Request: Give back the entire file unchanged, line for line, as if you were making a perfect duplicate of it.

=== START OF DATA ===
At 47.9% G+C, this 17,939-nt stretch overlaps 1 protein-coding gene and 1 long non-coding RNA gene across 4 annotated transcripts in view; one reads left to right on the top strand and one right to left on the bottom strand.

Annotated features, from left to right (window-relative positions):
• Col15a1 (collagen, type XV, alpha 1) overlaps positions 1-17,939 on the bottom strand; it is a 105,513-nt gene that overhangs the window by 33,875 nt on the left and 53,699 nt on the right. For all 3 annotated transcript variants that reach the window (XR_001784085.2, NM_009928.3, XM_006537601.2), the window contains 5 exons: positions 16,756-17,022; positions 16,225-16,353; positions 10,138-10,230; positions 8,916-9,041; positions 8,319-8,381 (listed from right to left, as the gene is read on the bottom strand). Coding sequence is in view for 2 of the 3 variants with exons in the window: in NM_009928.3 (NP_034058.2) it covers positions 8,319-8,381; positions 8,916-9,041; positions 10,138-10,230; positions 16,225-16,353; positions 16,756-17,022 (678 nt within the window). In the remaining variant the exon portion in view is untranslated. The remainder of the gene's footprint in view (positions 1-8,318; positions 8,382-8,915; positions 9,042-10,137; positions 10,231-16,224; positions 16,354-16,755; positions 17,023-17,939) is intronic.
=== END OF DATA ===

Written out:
At 47.9% G+C, this 17,939-nt stretch overlaps 1 protein-coding gene and 1 long non-coding RNA gene across 4 annotated transcripts in view; one reads left to right on the top strand and one right to left on the bottom strand.

Annotated features, from left to right (window-relative positions):
• Col15a1 (collagen, type XV, alpha 1) overlaps positions 1-17,939 on the bottom strand; it is a 105,513-nt gene that overhangs the window by 33,875 nt on the left and 53,699 nt on the right. For all 3 annotated transcript variants that reach the window (XR_001784085.2, NM_009928.3, XM_006537601.2), the window contains 5 exons: positions 16,756-17,022; positions 16,225-16,353; positions 10,138-10,230; positions 8,916-9,041; positions 8,319-8,381 (listed from right to left, as the gene is read on the bottom strand). Coding sequence is in view for 2 of the 3 variants with exons in the window: in NM_009928.3 (NP_034058.2) it covers positions 8,319-8,381; positions 8,916-9,041; positions 10,138-10,230; positions 16,225-16,353; positions 16,756-17,022 (678 nt within the window). In the remaining variant the exon portion in view is untranslated. The remainder of the gene's footprint in view (positions 1-8,318; positions 8,382-8,915; positions 9,042-10,137; positions 10,231-16,224; positions 16,354-16,755; positions 17,023-17,939) is intronic.